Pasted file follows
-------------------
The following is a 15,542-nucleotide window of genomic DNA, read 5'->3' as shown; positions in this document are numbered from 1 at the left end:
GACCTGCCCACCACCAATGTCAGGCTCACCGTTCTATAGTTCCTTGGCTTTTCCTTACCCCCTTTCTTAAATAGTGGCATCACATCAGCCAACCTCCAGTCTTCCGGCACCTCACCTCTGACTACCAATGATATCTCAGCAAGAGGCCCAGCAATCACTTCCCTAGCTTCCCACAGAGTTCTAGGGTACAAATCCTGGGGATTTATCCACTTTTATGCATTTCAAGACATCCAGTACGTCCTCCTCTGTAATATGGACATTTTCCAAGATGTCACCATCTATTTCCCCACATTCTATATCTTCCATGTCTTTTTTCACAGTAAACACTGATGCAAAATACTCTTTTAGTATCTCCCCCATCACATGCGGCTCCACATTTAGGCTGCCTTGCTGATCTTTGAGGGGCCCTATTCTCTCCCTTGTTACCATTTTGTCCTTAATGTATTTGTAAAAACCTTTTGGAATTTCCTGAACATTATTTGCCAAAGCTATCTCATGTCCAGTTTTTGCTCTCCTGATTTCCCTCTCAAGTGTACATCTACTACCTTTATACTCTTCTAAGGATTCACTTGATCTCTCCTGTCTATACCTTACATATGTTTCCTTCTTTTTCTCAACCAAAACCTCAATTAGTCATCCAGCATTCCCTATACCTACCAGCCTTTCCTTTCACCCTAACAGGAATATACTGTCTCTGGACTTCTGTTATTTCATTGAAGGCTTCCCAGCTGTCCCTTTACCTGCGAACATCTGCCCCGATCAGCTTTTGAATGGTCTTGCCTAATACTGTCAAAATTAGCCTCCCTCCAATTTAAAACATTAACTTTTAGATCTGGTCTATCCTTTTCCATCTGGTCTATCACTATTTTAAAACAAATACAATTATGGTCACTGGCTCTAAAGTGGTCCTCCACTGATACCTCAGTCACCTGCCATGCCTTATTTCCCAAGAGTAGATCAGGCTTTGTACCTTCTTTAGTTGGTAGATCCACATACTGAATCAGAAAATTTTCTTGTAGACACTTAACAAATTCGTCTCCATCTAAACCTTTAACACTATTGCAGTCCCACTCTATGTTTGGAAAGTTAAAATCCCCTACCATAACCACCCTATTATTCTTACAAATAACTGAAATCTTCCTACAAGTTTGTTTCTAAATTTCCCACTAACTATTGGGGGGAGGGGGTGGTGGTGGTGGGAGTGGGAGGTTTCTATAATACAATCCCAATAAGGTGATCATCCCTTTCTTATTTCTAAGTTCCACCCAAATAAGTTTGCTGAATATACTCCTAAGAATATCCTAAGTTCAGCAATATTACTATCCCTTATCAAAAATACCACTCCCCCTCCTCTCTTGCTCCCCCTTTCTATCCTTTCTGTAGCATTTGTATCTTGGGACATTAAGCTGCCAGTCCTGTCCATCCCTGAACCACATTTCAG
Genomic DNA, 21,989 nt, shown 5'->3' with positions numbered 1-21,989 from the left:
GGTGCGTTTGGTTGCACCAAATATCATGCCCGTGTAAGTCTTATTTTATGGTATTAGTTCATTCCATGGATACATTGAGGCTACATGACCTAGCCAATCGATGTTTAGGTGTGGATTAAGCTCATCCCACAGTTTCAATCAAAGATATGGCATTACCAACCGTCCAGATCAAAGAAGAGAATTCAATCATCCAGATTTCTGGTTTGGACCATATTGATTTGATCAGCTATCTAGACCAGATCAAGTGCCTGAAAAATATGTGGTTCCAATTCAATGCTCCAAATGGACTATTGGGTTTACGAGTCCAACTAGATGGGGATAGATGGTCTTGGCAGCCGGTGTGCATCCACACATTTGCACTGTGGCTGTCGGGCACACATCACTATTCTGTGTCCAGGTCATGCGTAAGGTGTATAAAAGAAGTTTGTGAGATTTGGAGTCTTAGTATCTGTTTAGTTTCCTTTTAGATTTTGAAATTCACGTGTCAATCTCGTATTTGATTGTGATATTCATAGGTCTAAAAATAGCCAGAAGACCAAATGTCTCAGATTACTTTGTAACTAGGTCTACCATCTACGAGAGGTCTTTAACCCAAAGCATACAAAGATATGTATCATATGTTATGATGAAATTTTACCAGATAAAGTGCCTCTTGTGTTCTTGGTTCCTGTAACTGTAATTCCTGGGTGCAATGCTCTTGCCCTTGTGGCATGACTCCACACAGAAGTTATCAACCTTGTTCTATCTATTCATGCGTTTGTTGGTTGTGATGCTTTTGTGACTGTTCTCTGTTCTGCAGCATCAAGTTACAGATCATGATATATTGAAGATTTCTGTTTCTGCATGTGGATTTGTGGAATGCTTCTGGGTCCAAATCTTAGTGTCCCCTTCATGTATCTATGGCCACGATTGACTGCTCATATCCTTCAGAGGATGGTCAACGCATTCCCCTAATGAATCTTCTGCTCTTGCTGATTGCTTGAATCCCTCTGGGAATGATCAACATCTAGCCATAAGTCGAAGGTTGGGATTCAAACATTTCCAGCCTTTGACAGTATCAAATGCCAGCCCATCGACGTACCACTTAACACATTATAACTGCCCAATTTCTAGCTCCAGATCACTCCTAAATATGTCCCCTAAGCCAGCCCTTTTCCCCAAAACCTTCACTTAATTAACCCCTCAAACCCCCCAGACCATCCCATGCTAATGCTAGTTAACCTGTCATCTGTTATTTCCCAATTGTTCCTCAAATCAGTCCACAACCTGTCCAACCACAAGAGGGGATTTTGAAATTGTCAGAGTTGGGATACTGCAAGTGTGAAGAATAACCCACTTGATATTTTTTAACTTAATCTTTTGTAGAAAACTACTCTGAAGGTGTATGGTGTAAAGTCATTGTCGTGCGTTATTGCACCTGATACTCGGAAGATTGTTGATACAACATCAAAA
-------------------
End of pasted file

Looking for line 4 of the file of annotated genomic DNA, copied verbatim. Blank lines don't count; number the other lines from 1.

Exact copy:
GGTGCGTTTGGTTGCACCAAATATCATGCCCGTGTAAGTCTTATTTTATGGTATTAGTTCATTCCATGGATACATTGAGGCTACATGACCTAGCCAATCGATGTTTAGGTGTGGATTAAGCTCATCCCACAGTTTCAATCAAAGATATGGCATTACCAACCGTCCAGATCAAAGAAGAGAATTCAATCATCCAGATTTCTGGTTTGGACCATATTGATTTGATCAGCTATCTAGACCAGATCAAGTGCCTGAAAAATATGTGGTTCCAATTCAATGCTCCAAATGGACTATTGGGTTTACGAGTCCAACTAGATGGGGATAGATGGTCTTGGCAGCCGGTGTGCATCCACACATTTGCACTGTGGCTGTCGGGCACACATCACTATTCTGTGTCCAGGTCATGCGTAAGGTGTATAAAAGAAGTTTGTGAGATTTGGAGTCTTAGTATCTGTTTAGTTTCCTTTTAGATTTTGAAATTCACGTGTCAATCTCGTATTTGATTGTGATATTCATAGGTCTAAAAATAGCCAGAAGACCAAATGTCTCAGATTACTTTGTAACTAGGTCTACCATCTACGAGAGGTCTTTAACCCAAAGCATACAAAGATATGTATCATATGTTATGATGAAATTTTACCAGATAAAGTGCCTCTTGTGTTCTTGGTTCCTGTAACTGTAATTCCTGGGTGCAATGCTCTTGCCCTTGTGGCATGACTCCACACAGAAGTTATCAACCTTGTTCTATCTATTCATGCGTTTGTTGGTTGTGATGCTTTTGTGACTGTTCTCTGTTCTGCAGCATCAAGTTACAGATCATGATATATTGAAGATTTCTGTTTCTGCATGTGGATTTGTGGAATGCTTCTGGGTCCAAATCTTAGTGTCCCCTTCATGTATCTATGGCCACGATTGACTGCTCATATCCTTCAGAGGATGGTCAACGCATTCCCCTAATGAATCTTCTGCTCTTGCTGATTGCTTGAATCCCTCTGGGAATGATCAACATCTAGCCATAAGTCGAAGGTTGGGATTCAAACATTTCCAGCCTTTGACAGTATCAAATGCCAGCCCATCGACGTACCACTTAACACATTATAACTGCCCAATTTCTAGCTCCAGATCACTCCTAAATATGTCCCCTAAGCCAGCCCTTTTCCCCAAAACCTTCACTTAATTAACCCCTCAAACCCCCCAGACCATCCCATGCTAATGCTAGTTAACCTGTCATCTGTTATTTCCCAATTGTTCCTCAAATCAGTCCACAACCTGTCCAACCACAAGAGGGGATTTTGAAATTGTCAGAGTTGGGATACTGCAAGTGTGAAGAATAACCCACTTGATATTTTTTAACTTAATCTTTTGTAGAAAACTACTCTGAAGGTGTATGGTGTAAAGTCATTGTCGTGCGTTATTGCACCTGATACTCGGAAGATTGTTGATACAACATCAAAA